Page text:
Graphical wise, Fallout 4 is not really going to impress a whole lot. To me it seemed more like a polished up last gen game. There are some graphical pop in and some draw distance flaws. One of the things I noticed the most was the texture overlay. You can really tell this during the cutscenes the game has. Everything will be blurry and mushy looking, then the multiple layers will quickly start to pop on the characters. It doesn’t hurt the game but it is very noticeable. This is one of the main areas that Bethesda could use a lot more time, work and QA to get things right. Another thing that could have used some more time on was the loading of the environments. There was a few times that I had to back out of the game and reload my save file as the game would not load the environment. My character would be on the screen but nothing was around him. That only thing you could see was some outlines of a few things and a grayish background.

If you have played any kind of Bethesda game, you will know how they handle their games. You will constantly run across all kinds of bugs and glitches though your travels. Fallout 4 is really no different. From enemies just vanishing off the screen, guns misfiring, to even portions of the map not loading, Fallout 4 is riddled with little things that should have been cleaned up. Bethesda could have easily stuck another six months to a year to polish this game up, then throw in another six months of nothing but just QA. For me, this is what is keeping Fallout 4 from being a serious game of the year contender. The good thing is that Bethesda is working on patches and have already released some.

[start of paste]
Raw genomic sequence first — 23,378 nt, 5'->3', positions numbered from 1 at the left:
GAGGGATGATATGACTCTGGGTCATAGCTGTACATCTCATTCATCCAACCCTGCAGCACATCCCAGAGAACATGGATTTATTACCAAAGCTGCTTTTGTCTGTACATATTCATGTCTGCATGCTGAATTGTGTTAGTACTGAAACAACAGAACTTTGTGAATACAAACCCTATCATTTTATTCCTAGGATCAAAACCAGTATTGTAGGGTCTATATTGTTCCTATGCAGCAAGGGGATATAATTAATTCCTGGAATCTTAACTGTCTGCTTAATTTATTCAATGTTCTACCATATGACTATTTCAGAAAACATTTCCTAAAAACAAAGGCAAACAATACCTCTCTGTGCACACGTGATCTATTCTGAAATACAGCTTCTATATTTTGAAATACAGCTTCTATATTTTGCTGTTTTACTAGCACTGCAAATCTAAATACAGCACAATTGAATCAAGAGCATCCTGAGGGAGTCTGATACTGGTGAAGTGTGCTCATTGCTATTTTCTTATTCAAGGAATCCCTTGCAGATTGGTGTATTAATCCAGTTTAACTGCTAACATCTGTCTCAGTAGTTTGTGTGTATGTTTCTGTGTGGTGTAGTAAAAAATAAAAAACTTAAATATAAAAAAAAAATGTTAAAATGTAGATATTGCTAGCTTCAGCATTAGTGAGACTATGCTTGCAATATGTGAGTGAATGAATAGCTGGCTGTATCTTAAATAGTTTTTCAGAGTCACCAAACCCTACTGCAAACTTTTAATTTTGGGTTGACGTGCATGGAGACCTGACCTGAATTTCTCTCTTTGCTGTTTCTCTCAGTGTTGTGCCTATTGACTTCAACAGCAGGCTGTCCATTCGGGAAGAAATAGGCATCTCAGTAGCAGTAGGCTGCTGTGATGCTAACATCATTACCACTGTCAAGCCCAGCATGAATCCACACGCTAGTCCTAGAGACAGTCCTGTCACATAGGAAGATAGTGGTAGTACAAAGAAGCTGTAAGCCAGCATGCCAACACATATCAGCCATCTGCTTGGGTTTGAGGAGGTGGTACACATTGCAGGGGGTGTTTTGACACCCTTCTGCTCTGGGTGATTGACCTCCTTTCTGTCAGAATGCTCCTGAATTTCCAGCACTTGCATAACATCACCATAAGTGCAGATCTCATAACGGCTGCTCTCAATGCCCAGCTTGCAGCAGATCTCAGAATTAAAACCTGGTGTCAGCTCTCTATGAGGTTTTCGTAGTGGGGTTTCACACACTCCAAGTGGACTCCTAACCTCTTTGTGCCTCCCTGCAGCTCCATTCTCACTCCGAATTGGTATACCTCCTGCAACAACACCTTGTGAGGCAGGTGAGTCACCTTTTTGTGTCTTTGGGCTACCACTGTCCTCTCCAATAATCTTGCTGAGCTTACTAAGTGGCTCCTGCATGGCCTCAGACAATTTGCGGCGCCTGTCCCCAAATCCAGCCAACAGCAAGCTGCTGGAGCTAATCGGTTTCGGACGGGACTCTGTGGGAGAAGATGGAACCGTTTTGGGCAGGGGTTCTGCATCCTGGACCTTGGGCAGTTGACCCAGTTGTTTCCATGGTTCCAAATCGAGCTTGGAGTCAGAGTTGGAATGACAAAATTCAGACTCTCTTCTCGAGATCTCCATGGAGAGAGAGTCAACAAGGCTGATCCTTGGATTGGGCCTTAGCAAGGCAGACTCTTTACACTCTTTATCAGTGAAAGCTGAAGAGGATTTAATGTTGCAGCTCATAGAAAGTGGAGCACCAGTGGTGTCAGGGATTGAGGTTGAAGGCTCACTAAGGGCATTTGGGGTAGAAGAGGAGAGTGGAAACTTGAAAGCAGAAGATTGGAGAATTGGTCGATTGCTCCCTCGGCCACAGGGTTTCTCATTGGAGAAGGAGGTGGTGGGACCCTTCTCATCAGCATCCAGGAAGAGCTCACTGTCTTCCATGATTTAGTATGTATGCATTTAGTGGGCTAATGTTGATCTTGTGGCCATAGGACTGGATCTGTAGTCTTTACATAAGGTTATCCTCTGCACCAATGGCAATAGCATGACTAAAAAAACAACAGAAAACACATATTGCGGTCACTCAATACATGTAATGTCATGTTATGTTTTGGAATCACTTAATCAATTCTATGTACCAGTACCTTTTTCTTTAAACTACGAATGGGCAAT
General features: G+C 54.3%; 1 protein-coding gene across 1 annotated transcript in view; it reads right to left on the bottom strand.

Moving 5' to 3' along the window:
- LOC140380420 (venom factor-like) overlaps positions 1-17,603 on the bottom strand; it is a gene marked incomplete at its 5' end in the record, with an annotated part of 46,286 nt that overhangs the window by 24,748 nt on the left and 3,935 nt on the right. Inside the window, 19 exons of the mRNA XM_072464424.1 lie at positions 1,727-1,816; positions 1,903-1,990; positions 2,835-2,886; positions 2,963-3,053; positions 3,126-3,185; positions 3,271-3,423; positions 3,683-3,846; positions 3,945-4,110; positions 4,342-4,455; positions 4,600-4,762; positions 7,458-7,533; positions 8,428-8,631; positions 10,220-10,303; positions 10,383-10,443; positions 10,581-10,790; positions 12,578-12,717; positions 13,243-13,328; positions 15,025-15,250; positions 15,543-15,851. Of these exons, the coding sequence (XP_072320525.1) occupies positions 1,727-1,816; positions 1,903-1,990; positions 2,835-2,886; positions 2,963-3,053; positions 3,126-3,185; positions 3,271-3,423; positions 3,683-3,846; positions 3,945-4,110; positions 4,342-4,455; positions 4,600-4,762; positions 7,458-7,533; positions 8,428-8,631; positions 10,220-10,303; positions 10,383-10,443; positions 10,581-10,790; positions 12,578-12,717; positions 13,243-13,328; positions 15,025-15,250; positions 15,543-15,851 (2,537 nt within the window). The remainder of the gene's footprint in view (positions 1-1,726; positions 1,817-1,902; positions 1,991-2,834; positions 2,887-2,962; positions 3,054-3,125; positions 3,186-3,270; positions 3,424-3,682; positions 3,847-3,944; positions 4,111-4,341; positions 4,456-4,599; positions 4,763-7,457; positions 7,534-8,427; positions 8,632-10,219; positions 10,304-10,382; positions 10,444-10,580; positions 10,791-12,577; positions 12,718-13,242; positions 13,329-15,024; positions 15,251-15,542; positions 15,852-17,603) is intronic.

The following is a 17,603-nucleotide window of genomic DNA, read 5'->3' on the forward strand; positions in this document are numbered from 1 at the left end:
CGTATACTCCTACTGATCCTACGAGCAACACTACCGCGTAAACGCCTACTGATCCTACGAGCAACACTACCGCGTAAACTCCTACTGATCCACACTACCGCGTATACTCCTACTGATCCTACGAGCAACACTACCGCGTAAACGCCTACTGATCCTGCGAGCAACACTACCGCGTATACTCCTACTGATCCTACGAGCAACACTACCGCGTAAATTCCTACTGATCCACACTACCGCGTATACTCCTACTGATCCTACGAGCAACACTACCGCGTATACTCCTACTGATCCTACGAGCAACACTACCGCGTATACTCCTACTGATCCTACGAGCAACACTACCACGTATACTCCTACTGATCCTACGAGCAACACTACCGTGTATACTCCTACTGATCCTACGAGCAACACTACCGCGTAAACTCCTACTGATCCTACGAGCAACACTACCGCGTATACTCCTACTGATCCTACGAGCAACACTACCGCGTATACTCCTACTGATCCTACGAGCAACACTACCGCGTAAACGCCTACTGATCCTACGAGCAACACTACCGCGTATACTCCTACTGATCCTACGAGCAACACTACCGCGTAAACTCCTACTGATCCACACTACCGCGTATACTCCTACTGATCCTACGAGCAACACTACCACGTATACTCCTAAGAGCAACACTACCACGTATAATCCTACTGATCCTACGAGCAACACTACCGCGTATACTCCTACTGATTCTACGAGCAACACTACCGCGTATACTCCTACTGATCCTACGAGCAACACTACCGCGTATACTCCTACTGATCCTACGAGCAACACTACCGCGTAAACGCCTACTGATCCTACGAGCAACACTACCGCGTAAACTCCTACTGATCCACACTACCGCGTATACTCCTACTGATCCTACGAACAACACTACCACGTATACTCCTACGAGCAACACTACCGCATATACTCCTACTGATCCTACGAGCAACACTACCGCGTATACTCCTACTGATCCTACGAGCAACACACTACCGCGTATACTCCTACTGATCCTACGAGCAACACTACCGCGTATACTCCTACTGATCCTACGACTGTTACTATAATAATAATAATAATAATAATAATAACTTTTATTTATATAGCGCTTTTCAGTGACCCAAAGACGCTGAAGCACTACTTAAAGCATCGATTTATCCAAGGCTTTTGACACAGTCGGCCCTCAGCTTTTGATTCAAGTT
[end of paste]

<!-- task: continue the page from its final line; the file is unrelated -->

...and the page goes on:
Even with the bugs and glitches that Fallout 4 possesses, this is a nice installment into the Fallout franchise. All together I clocked in roughly about 150 hours with my character reaching a level of 63. Since your character does not have a max level, you could literally play this game for however long you want. If you are lucky enough to get one of the collector editions that comes with the Pip-Boy, you can use that along with your phone, to interact with the game, with the app that is free to download. This is a slick way to interact with the game outside of the game. Hopefully they continue this trend with future installments.

In the end, I would rate Fallout 4 with a 8.5 out of 10. Still a solid game but the bugs, glitches and other problems, really hold it back. If you love the Fallout franchise then defiantly pick this game up if you have not already. If this is your first installment in the franchise, you might want to wait until the Game of the Year version comes out. By then some of these problems should be addressed and corrected. If you are planning on buying this for a console, then the mods should be incorporated by then.